JavaScript Code Standards

Document created by resplin Employee on Mar 27, 2015
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Alfresco Development Standards for Client-side Javascript. Internal Use.

Development standards for other languages are here.


Comments


  • Comments outside functions should use the C syntax, not the C++ syntax.

/* This is the recommended comment format outside a function block. */

Multi-line comments should be aligned with existing indentation and each line should start with an asterisk.



/**
* This is a multi-line comment.
* Note the alignment of the asterisks.
*/

  • Comments inside function blocks can be of either comment style.

/* Should use this commenting style because this is not within a function. */
function foo()
{
   // Valid comment format within a function block.
}

Functions


  • Function names are defined in camelCase.
  • Private functions are prefixed with an _underscore.
  • Event handler functions should be prefixed with the word on.
  • Function braces go on the line following the function name.

function myFunction(one, two)
{
   ...
}

  • Inline functions should be named to aid debugging. Inline function names are not referenced in code.

var MyObj =
{
   myFunction: function MyObj_myFunction(one, two)
   {
      ...
   }
}

MyObj.myFunction(123, 456);

  • Functions to be prefixed with header block consisting of the following parts:
    • Function description can include <pre> tags for sample code.
    • @method functionName
    • @static (if the function is defined as static)
    • @param paramName {type} description
    • @return {type} description
    • @private (if the function is private)

/**
* Adds three numbers together and returns sum.
* <pre>
* addNumbers(1, 2, 3);
* </pre>
* @method addNumbers
* @param one {int} the first number to be added
* @param two {int} the second number in the addition
* @param three {int} the third number used in the sum
* @return {int} the sum of parameters one, two and three
*/
addNumbers: function Util_addNumbers(one, two, three)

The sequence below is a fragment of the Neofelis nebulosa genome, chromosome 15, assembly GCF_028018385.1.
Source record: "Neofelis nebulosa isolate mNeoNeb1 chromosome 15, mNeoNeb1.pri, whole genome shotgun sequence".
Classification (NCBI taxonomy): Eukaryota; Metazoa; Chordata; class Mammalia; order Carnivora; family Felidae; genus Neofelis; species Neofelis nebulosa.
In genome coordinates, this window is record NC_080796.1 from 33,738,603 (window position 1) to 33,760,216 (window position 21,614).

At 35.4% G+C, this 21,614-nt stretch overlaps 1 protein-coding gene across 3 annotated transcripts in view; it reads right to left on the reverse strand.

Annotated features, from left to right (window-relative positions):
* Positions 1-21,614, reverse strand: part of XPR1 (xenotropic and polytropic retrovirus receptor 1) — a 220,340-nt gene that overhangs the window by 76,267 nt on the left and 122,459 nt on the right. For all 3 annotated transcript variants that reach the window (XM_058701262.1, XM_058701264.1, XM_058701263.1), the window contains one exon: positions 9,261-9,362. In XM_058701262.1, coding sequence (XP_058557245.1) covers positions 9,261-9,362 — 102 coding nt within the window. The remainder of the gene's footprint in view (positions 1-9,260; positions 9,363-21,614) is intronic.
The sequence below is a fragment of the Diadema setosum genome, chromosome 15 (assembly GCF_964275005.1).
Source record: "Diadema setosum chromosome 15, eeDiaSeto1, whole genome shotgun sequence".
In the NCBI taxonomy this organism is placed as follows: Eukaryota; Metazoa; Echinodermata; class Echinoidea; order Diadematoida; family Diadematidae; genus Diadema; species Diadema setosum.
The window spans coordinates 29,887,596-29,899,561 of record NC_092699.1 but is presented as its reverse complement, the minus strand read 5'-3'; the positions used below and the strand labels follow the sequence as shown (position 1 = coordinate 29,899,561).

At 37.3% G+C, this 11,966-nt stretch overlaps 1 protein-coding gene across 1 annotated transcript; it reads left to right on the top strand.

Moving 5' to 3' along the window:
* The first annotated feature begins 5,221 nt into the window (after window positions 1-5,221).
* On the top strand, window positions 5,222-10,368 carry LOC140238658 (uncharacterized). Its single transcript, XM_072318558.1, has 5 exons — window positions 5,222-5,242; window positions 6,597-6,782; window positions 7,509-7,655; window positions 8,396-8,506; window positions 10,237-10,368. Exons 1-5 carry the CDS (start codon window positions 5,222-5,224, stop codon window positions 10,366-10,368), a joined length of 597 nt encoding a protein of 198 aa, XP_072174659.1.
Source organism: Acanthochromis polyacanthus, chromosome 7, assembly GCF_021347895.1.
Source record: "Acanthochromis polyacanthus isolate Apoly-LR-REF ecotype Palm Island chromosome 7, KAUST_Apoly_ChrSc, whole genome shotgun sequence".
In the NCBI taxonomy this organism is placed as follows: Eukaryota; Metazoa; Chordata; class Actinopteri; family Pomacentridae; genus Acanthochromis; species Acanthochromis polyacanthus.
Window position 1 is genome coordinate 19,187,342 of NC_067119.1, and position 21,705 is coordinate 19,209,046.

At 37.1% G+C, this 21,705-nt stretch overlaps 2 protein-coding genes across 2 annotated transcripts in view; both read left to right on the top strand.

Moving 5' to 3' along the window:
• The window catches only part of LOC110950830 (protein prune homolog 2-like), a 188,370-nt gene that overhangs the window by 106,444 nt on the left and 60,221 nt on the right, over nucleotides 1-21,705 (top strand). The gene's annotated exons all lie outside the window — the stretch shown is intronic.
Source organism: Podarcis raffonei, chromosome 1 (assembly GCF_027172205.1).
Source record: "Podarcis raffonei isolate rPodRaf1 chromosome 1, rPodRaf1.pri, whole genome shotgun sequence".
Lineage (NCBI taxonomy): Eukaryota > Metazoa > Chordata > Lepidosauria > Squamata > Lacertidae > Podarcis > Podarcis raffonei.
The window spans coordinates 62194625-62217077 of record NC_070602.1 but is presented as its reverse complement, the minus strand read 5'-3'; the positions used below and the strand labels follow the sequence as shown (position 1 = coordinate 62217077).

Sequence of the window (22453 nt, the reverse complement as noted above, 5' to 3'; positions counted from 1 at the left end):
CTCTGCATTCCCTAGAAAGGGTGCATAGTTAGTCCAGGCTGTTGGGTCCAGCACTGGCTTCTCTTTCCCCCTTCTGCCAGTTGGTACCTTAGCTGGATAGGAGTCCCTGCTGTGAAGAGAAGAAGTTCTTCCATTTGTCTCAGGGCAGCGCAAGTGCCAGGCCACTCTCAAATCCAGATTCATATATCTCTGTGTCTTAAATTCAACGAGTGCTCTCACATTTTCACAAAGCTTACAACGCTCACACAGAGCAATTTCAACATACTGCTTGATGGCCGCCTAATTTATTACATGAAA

{
   return (one + two + three);
}

Callback functions


  • Common structure for specifying optional callback functions

myCallback =
{
   fn: function MyCallback(obj)
   {
      ...
   },
   obj: myArbitraryObject,
   scope: this
}

  • Modules which support callbacks can either pre-define an empty function, and/or perform type checking before attempting the call

callbackFunction1 = null,

callbackFunction2 =
{
   fn: function(obj){},
   obj: null,
   scope: this
}

...

if (callbackFunction1 && (typeof callbackFunction1.fn == 'function')
{
   callbackFunction1.fn.call(callbackFunction1.scope ? callbackFunction1.scope : this, callbackFunction1.obj);
}

callbackFunction2.fn.call(callbackFunction2.scope, callbackFunction2.obj);

Overridable Functions


  • Note the callbackFunction2 pattern in the example above can also be used for overridable abstract functions. In this case, the function should start with 'do'. e.g. doBeforeFormSubmit.
  • A more useful overridable function pattern expects a returned parameter, e.g. when processing a data block or optionally halting further progress.

doBeforeSubmission =
{
   fn: function(dataObj, obj)
   {
      return dataObj;
   },
   obj: null,
   scope: this
}

...

var dataObj = { ... some data ... };
dataObj = doBeforeSubmission.fn.call(doBeforeSubmission.scope, dataObj, doBeforeSubmission.obj);

Constants


  • Constants should be defined in ALL_CAPS.

Tabs and Spaces


  • Tab characters should not be used in source files.
  • Indentations are 3 spaces per nesting level.
  • Line lengths should be shorter than 80 characters where possible.
  • Do not use spaces between a function and it's parameter list.
  • Do use a space after a comma.

var total = addNumbers(1, 2, 3);

  • Use a space between keywords and parentheses

if (condition)
{
   ...
}

Indentation and Braces { }


  • Braces must be used around all if, do, switch, etc. statements
  • Braces should appear on their own line.

if (some condition)
{
   ...
}
else
{
   ...
}

  • Do not put compound statements on one line

if (condition) return;     /* DO NOT USE */

if (condition)             /* OK */
{
   return;
}

  • NOTE the special format require when returning an object

return               /* DO NOT USE */
{
   param1: 'foo',
   param2: 'bar'
}

return {             /* BETTER */
   param1: 'foo',
   param2: 'bar'
}

return (             /* PREFERRED */
{
   param1: 'foo',
   param2: 'bar'
});

JavaScript Features


  • Use strict equality testing where possible, must be used when testing for null
    • This is because != and == perform type coercion, which may or may not be intended.

if (x === null)
{
   ...
}

if (y !== null)
{
   ...
}

  • Do not assign variables in if statements

if (a = b)           /* INTENTIONAL ASSIGNMENT, OR BUG? */

  • Create arrays with []s rather than new Array(length)
  • Create objects with {}s rather than new Object()
  • Don't compare booleans to true or false

if (Service.isAvailable)

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